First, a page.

Tulsi is a member of the Basil family. It is an Herbaceous plant famous for its Medicinal uses in Ayurveda. Don’t worry if you don’t know what Ayurveda is?
Ayurveda is an Ancient Medicinal Science-based entirely on the components extracted from nature especially plants. Tulsi is deeply associated with Hindu Spiritual traditions. It is a common ingredient of all Hindu spiritual events. Tulsi is popularly known as Holy Basil or Sacred Basil.
You can use Tulsi leaves for making refreshing tea. Tulsi oil is another product of the cultivar. Pure Tulsi oil is really very costly. Though you may need 100’s of plants to collect enough seeds for oil extraction.
I am growing tulsi for several years. In fact, This plant is a very important member of my family. Today I will share my hands-on experience with growing the Tulsi plant. Trust me it is not that difficult.
Check out my previous post: 5 Easy Steps to Prepare a Flower Garden
How to Grow Tulsi Plants?
A Tulsi plant can be grown from seeds as well as from its cuttings. The use of Tulsi seed is more common for cultivation.
It is a moderate growing plant. The germination of tulsi seeds can take 2 to 3 weeks. It mostly depends on the temperature and moisture of the germination media.
First, check out the requirement then plan for growing your own Tulsi plant.
Tulsi Seed Germination Details
Seed sowing depth:
|Tiny dark black or brown seeds. Each seed is not bigger than 0.3-0.5 mm.
Spring to Summer.
Above 50 Fahrenheit or 22 degrees Celcius.
Well-drained Highly Nutritious soil.
Sprinkle the seeds above the surface of growing media.
4 to 6 hours of direct sunlight. 12-16 hours of grow light.
Regular Watering is required. Always keep the soil moist. Don’t overwater, The plant won’t die.
Tulsi plants can survive extreme heat but little frost can kill the plants. These plants are grown as annuals in cold Zones. US Hardiness Zone 10 and above is ideal for Perrineal Tulsi Plantation.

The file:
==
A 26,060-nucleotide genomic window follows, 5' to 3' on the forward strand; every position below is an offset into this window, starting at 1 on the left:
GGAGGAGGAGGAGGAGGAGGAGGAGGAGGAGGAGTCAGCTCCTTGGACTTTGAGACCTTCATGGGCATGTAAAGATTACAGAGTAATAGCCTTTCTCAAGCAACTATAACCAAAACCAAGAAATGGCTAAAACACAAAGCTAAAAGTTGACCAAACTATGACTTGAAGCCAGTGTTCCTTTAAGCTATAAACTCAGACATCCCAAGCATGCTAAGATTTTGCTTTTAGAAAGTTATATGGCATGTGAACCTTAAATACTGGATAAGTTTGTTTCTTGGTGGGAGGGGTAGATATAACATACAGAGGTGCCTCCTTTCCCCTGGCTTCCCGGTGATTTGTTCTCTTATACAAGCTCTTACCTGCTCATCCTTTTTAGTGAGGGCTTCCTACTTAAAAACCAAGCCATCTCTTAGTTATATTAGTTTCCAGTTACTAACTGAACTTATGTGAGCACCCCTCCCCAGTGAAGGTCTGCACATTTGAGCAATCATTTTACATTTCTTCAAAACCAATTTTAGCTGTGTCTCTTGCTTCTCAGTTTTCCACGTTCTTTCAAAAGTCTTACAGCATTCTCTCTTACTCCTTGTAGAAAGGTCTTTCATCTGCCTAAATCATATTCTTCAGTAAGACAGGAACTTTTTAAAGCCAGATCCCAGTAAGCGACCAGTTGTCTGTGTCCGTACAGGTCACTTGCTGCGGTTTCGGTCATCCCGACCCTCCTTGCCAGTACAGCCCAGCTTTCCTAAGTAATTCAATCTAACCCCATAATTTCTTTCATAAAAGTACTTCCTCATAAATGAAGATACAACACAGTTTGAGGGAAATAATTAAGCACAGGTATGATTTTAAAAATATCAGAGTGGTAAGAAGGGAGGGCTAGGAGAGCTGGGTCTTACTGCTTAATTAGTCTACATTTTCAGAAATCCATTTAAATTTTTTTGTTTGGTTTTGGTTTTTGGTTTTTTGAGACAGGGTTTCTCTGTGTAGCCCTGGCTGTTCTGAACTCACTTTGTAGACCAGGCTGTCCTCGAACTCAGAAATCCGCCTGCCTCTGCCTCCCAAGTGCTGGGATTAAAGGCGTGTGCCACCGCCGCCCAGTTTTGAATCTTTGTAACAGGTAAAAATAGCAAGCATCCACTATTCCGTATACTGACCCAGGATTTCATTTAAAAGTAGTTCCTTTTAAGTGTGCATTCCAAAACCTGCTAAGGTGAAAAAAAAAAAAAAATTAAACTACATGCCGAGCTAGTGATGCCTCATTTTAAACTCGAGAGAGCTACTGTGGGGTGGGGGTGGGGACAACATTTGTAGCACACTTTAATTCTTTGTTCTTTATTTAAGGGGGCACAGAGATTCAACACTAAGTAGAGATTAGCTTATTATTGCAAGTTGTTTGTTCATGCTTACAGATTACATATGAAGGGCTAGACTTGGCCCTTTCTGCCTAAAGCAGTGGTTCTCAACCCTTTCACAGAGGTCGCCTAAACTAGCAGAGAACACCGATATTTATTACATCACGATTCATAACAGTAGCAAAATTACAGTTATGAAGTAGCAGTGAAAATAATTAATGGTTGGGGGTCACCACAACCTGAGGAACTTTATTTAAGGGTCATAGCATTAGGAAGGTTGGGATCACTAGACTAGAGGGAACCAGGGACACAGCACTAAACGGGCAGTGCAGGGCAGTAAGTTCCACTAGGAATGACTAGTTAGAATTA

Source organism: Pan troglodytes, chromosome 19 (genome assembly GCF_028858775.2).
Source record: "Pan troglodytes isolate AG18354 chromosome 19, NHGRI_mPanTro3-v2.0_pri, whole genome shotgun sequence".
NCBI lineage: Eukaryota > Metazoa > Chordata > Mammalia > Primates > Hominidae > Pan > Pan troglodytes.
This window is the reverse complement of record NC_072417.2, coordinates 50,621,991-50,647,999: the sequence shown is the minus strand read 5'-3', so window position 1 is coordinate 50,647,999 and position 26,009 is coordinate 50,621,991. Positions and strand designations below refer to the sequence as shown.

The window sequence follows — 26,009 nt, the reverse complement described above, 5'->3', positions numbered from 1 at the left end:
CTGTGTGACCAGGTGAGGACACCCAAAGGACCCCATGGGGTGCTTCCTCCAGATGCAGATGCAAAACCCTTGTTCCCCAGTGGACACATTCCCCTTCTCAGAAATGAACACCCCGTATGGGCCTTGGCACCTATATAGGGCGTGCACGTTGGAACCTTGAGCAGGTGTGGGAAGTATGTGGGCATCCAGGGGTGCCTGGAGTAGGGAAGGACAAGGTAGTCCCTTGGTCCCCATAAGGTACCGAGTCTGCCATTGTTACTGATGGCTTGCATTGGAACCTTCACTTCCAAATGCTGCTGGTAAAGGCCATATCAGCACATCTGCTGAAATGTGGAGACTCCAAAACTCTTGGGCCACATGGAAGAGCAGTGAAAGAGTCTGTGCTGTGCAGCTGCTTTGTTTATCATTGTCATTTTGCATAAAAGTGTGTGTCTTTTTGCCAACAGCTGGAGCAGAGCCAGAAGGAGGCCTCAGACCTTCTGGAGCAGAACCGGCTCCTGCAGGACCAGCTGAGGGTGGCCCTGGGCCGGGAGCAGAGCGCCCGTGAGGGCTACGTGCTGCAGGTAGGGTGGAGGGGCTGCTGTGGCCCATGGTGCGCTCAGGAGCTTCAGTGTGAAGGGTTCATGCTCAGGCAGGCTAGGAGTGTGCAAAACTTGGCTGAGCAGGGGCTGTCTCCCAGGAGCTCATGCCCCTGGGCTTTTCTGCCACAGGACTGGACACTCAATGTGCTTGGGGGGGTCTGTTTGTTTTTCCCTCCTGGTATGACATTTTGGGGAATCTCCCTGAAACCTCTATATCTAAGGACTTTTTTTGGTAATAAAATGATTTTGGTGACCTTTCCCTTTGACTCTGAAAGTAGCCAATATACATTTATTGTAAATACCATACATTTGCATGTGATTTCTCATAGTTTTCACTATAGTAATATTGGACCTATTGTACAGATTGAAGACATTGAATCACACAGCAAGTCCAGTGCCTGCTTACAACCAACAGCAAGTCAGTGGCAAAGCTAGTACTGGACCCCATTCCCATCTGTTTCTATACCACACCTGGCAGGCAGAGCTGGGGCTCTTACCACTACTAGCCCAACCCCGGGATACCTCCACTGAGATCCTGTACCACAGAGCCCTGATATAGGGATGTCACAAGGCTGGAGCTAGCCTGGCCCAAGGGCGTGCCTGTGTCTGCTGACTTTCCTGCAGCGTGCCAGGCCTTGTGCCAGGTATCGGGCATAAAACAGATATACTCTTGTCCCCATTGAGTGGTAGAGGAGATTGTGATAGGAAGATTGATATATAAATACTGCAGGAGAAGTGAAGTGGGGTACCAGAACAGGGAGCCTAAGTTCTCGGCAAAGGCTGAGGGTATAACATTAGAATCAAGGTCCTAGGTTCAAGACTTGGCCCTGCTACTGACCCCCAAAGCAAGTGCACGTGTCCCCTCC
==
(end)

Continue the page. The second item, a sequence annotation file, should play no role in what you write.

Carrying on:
How to germinate Tulsi seeds?
- Start with purchasing quality seeds from any trusted seller. The best option is to collect seeds from someone who already grows tulsi. If you don’t know someone like that then check out these Tulsi seeds on Amazon.
- Prepare the growing media. Use 1 part soil, 1 Part compost, and 1part sand for the best result. You can replace the soil with Peat if you like. Keep the soil soft, light, and nutritious.
- The first level the surface of the soil then water it abundantly. The water will help the tiny seeds to stick in place.
- Sprinkle the seed over the moist soil surface. You can add a pinch of soil mix with the seed to keep them isolated from others.
- Cover the soil with paper or transparent plastic sheets. It will keep the heat and moisture inside the soil.
- Remove the sheet for air circulation once every week. It is not necessary but It is a good practice. It prevents any mold growth over the surface.
- The seed will start germinating from the third week. Remember only 2 to 30% of seeds may germinate. Also, they will keep germinating for the next few months. So keep an eye on the growing media.
- The seedlings will take another 3-4 weeks to mature. You can transplant a tulsi seedling once it is 3-4 inches tall.
- Tulsi is a taproot plant so take care while extracting the seedlings out of growing media.
- Meanwhile, always keep the growing media or soil moist. Never pour too much water and don’t let the soil mix dry completely. Your plant won’t die in a 1 or 2-day dry season but the growth may slow down.
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How to grow Tulsi Plant from cuttings?
Plants grown from cuttings are a fast and reliable source of propagation. It is a very effective yet difficult way of propagation especially in the case of Tulsi.
Rooting in water is the only best way to propagate tulsi from its cuttings. It is possible but not very easy to achieve. The cutting needs to be precise and healthy. Also, it can take up to 8 weeks to show any root growth.
- Take a healthy green cutting from the Tulsi plant. The cutting should be at least 4-6 inches long and green in color. Hard stems can also be used but it may take more time. Both have some advantages and disadvantages.
- Remove any flowers and seeds from the cutting. Remove a few of the bottom leaves.
- Dip the cuttings in clean water. Use just 2-3 inch water. It should be enough for proper hydration.
- Keep this cutting near a well-lit window sill. At least 4-6 hours of indirect light is required for root germination.
- Change the water after 4-6 days to avoid stagnation.
- Even if you do everything right the chance of success is just 20-30%. In simple words, you may get only 2 or 3 successfully rooted cuttings.
- You can transplant the cuttings to the soil once the root is long and strong enough to support the plant.
How to Transplant a Tulsi Seedling?